Viola Davis in 'Ma Rainey's Black Bottom'.

The Top 11 Films of 2020

Film Reviews

This article marks the end of my first full year as SLUG‘s resident film critic, and what a year it’s been. Movies have sustained me this year, and though I only saw one film in a darkened theater since March, they’ve kept me sane.

Without further ado, here are my entirely subjective picks for the top films of 2020. I’ve put far too much time into obsessing and stressing over these picks, and there are some I had a really hard time leaving out, like Minari, Soul, Happiest Season, Enola Holmes, Greyhound, First CowI’ve literally lost sleep over it. Feel free to disagree with this list. I may not even agree with myself when I look back on it, but here it is just the same, presented in alphabetical order.



I’m Thinking of Ending Things
Director: Charlie Kaufman

Likely Story

A gorgeous and relentlessly bleak look at life as a long, awkward and lonely road trip through a snowstorm, I’m Thinking of Ending Things is one of Charlie Kaufman’s most captivating and intriguing films. It establishes that he’s as skilled at directing as he is at writing, and the lack of serious Oscar buzz for Toni Collette is a crime.




Love and Monsters
Director: Michael Matthews

21 Laps Entertainment

It’s not every year that you get a post-apocalyptic, sci-fi monster flick that can be called sweet, charming and joyful, but Love and Monsters is a unique classic that has a little bit of everything,  and it’s a true gem that deserves to be remembered for years to come.



Viola Davis in 'Ma Rainey's Black Bottom'.

Ma Rainey’s Black Bottom
Director: George C. Wolfe 

Escape Artists and Mundy Lane Entertainment

There’s so much much more to this inspired adaptation of August Wilson’s play than just Chadwick Boseman‘s riveting final bow, but there barely needed to be to make it one of the most noteworthy films of the year.





Director: David Fincher

Netflix International Pictures

While the portrayal of Orson Welles contributions, or the film’s purported lack thereof, to the script of Citizen Kane may be controversial, this astoundingly impressive film is ultimately just meant to be a great story told amazingly well, as was the classic that inspired it. 





News of the World
Director: Paul Greengrass

Playtone and Pretty Pictures 

Tom Hanks gives an incredible performance as a traveling storyteller in this moving western that recalls both True Grit and The Searchers, but tells its own enthralling story about finding peace and purpose in a divided nation. 





 reconnect with their father.

Director: Dan Scanlon


This one is likely to be my most debated choice, as I know many people found it to be lesser Pixar, but the story of teenage elf brothers Ian and Barley Lightfoot embarking on a magical quest to spend one more day with their late father really struck a personal chord with me, and frankly, it’s my damn list. This magical mix of buddy-road-trip movie and Indiana Jones–style action-adventure holds a special place in my heart.




Never Rarely Sometimes Always
Director: Eliza Hittman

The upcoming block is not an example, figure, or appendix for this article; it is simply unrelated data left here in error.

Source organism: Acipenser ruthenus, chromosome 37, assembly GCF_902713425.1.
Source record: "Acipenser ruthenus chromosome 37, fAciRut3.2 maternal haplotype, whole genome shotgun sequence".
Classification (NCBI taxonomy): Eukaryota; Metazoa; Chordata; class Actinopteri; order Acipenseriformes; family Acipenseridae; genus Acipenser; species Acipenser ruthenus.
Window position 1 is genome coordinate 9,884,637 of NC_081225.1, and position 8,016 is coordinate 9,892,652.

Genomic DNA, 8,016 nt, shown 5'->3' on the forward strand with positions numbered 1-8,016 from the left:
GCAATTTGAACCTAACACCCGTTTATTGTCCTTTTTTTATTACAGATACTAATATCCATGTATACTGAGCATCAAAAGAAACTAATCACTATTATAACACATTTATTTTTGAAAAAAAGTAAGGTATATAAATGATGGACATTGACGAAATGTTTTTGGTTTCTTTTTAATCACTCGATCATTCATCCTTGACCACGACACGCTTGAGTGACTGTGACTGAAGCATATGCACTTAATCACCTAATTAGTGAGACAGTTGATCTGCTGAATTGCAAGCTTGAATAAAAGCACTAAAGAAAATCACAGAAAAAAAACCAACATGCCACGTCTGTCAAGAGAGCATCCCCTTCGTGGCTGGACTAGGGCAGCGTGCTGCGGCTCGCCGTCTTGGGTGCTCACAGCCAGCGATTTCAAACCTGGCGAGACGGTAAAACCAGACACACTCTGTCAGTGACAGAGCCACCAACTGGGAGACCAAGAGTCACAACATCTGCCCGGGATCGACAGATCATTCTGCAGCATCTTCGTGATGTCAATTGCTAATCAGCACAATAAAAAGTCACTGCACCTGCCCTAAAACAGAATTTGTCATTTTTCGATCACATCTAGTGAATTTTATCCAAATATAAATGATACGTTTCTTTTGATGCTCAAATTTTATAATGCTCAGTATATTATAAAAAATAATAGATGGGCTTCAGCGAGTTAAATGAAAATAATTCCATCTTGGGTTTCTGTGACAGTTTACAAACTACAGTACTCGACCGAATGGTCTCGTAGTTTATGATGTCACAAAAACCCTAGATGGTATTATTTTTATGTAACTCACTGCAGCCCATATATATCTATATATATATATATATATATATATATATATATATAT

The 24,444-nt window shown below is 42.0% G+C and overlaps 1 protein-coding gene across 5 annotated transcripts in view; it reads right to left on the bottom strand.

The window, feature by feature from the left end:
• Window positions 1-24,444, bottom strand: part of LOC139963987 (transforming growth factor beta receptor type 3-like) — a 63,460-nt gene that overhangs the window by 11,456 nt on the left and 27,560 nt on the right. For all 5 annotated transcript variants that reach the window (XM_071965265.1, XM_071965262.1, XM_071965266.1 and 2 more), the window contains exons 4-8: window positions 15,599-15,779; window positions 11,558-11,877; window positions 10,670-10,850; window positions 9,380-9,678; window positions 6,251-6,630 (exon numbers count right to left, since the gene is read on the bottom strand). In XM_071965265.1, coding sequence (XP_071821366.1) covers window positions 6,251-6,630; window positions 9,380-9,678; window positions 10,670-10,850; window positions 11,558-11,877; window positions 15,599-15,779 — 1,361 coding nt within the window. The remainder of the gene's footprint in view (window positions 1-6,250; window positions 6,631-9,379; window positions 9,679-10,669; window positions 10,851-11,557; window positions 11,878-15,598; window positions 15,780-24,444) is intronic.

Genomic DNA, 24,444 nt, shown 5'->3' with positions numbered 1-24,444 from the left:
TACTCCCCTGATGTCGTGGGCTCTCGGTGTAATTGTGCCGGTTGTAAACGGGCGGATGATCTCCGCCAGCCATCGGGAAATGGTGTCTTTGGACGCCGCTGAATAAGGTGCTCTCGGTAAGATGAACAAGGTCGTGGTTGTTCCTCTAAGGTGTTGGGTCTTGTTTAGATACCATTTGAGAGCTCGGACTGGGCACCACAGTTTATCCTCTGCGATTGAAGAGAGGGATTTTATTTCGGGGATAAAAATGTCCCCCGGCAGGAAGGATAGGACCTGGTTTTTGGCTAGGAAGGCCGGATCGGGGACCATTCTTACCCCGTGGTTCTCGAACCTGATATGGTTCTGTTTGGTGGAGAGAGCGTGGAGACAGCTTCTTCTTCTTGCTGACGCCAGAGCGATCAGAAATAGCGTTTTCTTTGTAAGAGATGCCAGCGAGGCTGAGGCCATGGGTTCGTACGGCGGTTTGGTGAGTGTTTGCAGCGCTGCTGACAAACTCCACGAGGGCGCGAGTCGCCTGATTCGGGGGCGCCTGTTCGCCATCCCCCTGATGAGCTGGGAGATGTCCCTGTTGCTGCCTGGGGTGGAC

Tango Entertainment

This film is a sensitive account of 17-year-old Autumn (Sidney Flanigan) and her journey via public transportation from Pennsylvania to New York City in order to get an abortion without her parents finding out. It’s wonderfully nonjudgmental toward anyone on any side of the issue, but rightly focuses on the person this is happening to, and it’s a frightening, emotional and moving story that deals with tough issues.



Director: Chloé Zhao

Highwayman Films

Two-time Academy Award–winner Frances McDormand shines in this simple but spellbinding chronicle of Fern, a woman in her 60s who lost everything and is embarking on a bold new chapter in her life, making her way through the American West, living in her van and taking temporary jobs as she goes. This quietly compelling look at a unique way of life during trying economic times carries a timely resonance, solemn sadness and wonderful sense of hope that make this film hard to shake.



Promising Young Woman
Director: Emerald Fennell

LuckyChap Entertainment

A disturbing yet wildly entertaining film, this Count of Monte Cristo for the #MeToo era is an instant classic. I was absolutely transfixed from beginning to end, and Carey Mulligan is beyond riveting. Promising Young Woman was submitted to the Golden Globes as a comedy, but they’ve labeled it a drama, and I’d call it a movie that defies categorization and deserves as wide an audience as possible.



The Trial of the Chicago 7
Director: Aaron Sorkin

DreamWorks Pictures

The creator of A Few Good Men and The West Wing channels his inner Spielberg for this searing indictment of politics in the legal system, police brutality, corruption in the highest levels of government and anyone who would stand against freedom of speech. An amazing ensemble—which includes Sasha Baron Cohen as Abby Hoffman and Frank Langella as the shockingly prejudicial and incompetent judge—gives career-highlight performances in this timely yet timeless story of tension in America, invoking the right and even duty to stand up for our beliefs. 



Directors: Tomm Moore, Ross Stewart

Cartoon Saloon

A luminously enchanting historical fantasy, Wolfwalkers is a hand-drawn marvel in a time when CGI has practically taken over animation. But the visuals are matched by a bewitching story of two little girls—one an English colonial, the other an Irish wild child—who can transform into wolves as they sleep. Wolfwalkers is a visionary and sumptuous work of art for the ages.